I spent the late hours the other night flipping through the Gates County deed books, trying to spot any patterns that might shed light on the origins of the elusive Collins family. I revisited tax lists from Nansemond and Gates and Hertford Counties, just to see that I was retracing my old footsteps. At the Family History Library in Salt Lake City, I grew equally as weary, as I could find no good information prior to the American Revolution.
We know this. In 1783, three Collins families appeared in Nansemond County militia lists — Thomas, William, and Samuel Collins. From 1782 until 1796, there are no Collins members on any Nansemond County tax lists. In neighboring Hertford and Southampton Counties, there is one Collins — Samuel Bridger Collins — who appears in the Murfree Tax Book in 1768 and 1770 and, if you follow the records, was betrayed by his wife Jemima Collins, who took up with another man, and promptly disappeared from the record books.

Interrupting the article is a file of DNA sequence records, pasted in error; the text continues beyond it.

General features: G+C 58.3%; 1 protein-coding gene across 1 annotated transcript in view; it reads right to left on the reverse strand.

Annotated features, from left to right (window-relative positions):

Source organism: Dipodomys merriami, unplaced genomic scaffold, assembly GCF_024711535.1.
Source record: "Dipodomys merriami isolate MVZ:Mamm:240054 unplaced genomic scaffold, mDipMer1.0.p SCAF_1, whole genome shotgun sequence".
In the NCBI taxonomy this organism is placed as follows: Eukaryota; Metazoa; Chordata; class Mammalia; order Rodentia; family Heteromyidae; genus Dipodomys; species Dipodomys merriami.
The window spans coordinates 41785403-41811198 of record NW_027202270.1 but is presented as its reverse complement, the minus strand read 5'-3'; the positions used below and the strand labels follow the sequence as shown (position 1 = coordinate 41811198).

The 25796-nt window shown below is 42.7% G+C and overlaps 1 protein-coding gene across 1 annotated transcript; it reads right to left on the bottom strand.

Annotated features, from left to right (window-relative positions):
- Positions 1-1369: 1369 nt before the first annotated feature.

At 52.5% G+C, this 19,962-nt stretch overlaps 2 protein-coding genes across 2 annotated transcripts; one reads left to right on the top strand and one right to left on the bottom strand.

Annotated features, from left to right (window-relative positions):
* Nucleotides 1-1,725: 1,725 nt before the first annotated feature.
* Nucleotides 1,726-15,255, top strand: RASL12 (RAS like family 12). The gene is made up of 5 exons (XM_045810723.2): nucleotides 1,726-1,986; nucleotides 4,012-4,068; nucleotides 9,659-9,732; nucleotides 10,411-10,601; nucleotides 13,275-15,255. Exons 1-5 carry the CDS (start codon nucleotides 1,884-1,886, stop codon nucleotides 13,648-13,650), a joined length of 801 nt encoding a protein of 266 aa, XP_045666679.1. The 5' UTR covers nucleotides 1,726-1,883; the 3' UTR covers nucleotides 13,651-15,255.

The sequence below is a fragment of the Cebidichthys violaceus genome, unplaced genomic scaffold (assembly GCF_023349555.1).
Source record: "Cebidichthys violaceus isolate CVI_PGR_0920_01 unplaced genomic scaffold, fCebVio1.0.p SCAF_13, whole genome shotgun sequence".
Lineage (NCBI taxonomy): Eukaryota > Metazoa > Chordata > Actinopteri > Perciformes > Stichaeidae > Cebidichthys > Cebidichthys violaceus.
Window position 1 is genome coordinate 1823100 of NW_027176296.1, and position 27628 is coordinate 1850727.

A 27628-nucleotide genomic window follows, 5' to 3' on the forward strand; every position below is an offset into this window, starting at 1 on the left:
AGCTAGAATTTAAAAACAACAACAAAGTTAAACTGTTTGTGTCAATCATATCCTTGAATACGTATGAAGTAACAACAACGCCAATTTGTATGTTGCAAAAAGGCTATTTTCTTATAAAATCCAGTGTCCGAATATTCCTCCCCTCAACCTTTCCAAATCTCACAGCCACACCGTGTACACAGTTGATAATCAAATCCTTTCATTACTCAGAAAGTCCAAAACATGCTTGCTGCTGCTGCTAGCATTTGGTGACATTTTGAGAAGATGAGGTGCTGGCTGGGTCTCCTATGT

Fun times. I can’t find Thomas and Samuel Collins in the 1786 Gates County census, but Ancestry.com has them indexed as being there. Thomas, Samuel (sometimes Lamuel) and William Collins are the fathers of all of the other Collins who populated Gates, Nansemond, and Hertford Counties in the 19th century. But where the heck did they come from? Are they grandsons of John Collins of Bertie through one of his sons like Absalom or David? Or did they come up (or down) from somewhere else?
On the Indian side of things, Collins is a name that seems to predominate in a number of indigenous groups — just not Chowanoke, although a Chowanoke origin would make sense. There are the Mattamuskeet, who claim it as a core surname, and there seem to be a lot of people in North Carolina who have Tuscarora roots among their Collinses. Looking at the old tax lists, I did notice a Samuel and Thomas Collins in the Craven County tax lists in 1769 and 1770. Could these be the same men? Craven County was certainly the heart land of the southern Tuscarora and also the Core Indians, who are thought to have been relatives of the Tuscarora.